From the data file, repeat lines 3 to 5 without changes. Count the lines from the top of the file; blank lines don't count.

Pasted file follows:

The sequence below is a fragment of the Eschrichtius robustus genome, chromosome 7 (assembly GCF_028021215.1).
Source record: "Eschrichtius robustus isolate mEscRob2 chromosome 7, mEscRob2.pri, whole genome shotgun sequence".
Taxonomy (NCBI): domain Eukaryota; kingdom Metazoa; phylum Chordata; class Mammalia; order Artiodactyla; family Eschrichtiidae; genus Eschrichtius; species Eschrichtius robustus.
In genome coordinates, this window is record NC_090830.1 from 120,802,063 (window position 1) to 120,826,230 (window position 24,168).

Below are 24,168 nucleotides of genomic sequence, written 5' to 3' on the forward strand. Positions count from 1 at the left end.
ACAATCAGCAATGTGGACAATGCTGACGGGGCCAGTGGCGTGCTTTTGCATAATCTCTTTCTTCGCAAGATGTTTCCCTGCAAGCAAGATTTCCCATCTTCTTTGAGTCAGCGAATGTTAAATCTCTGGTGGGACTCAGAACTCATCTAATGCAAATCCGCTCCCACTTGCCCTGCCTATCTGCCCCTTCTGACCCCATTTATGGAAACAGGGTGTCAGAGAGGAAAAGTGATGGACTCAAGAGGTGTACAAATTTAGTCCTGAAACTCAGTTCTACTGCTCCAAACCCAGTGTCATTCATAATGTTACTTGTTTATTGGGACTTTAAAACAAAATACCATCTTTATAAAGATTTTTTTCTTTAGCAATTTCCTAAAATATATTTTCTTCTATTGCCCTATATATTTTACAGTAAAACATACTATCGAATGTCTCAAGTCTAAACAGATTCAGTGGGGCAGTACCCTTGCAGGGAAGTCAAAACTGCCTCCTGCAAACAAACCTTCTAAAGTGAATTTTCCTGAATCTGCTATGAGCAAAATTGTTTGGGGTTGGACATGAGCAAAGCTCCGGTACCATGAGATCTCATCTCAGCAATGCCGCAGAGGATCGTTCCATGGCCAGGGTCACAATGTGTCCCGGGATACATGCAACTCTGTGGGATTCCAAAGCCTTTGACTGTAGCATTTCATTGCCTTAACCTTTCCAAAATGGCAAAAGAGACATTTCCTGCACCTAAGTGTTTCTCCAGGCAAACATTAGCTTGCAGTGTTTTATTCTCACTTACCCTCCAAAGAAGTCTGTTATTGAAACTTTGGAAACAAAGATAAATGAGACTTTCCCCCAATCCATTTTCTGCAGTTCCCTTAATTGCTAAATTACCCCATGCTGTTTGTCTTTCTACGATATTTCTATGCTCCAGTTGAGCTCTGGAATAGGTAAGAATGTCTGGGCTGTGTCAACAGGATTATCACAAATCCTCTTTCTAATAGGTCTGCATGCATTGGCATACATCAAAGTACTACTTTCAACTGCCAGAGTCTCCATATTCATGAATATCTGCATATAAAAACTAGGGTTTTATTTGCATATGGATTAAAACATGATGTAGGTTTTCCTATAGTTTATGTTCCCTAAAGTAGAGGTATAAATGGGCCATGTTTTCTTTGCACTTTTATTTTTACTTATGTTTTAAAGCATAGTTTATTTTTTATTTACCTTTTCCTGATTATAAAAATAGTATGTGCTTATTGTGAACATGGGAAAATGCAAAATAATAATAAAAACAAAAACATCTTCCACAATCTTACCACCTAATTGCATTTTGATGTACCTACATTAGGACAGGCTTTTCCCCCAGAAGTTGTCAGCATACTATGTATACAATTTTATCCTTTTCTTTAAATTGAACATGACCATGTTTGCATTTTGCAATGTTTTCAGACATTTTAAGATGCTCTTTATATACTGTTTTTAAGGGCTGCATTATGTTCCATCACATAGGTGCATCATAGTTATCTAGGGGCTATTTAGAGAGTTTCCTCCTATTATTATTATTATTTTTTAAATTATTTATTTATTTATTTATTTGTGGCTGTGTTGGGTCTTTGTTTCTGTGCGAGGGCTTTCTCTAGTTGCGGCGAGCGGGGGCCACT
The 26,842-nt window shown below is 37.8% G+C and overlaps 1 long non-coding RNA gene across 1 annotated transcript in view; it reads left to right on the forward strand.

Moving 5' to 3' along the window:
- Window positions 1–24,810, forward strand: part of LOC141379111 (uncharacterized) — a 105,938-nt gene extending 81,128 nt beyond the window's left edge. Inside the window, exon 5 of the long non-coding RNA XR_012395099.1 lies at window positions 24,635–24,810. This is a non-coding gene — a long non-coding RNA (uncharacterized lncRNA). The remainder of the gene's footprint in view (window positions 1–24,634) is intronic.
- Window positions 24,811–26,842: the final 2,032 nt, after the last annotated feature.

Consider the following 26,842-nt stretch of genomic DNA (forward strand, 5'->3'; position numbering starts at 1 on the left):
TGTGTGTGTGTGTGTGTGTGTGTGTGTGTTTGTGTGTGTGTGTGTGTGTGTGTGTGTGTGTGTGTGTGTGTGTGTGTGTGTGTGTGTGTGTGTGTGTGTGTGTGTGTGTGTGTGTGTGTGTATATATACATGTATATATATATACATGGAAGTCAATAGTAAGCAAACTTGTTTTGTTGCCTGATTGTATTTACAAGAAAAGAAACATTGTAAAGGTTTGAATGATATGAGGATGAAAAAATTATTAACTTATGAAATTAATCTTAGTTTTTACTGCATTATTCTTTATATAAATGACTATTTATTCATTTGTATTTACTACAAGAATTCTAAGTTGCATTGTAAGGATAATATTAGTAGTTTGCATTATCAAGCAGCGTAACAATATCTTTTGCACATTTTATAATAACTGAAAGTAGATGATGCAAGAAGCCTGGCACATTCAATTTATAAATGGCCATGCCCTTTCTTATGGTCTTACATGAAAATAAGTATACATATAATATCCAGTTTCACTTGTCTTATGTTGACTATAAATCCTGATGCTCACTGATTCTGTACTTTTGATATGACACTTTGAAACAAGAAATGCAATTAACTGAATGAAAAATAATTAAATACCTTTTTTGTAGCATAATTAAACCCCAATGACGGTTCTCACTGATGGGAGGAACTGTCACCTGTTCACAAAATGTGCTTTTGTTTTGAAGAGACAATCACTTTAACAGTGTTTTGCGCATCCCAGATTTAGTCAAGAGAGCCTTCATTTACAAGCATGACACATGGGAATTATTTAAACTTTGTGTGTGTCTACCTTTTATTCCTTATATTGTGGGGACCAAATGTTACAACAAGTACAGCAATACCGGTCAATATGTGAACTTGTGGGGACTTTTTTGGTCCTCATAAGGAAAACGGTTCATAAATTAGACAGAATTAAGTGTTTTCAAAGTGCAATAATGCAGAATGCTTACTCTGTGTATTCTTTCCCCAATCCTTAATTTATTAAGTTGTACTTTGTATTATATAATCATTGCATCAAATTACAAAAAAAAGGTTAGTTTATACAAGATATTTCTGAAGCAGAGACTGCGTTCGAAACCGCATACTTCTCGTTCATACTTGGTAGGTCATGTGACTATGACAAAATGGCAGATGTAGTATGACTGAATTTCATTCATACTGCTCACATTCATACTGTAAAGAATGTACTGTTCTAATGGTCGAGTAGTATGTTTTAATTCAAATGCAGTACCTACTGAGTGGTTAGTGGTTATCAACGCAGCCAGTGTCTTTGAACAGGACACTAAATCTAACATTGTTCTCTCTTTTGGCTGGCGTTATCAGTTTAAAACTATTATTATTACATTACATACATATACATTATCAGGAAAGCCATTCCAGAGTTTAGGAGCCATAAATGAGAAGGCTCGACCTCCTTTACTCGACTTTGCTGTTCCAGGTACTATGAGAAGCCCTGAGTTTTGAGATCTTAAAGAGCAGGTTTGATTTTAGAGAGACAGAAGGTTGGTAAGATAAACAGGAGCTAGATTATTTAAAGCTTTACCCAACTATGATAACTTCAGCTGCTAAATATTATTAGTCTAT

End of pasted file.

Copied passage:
Taxonomy (NCBI): domain Eukaryota; kingdom Metazoa; phylum Chordata; class Mammalia; order Artiodactyla; family Eschrichtiidae; genus Eschrichtius; species Eschrichtius robustus.
In genome coordinates, this window is record NC_090830.1 from 120,802,063 (window position 1) to 120,826,230 (window position 24,168).

Below are 24,168 nucleotides of genomic sequence, written 5' to 3' on the forward strand. Positions count from 1 at the left end.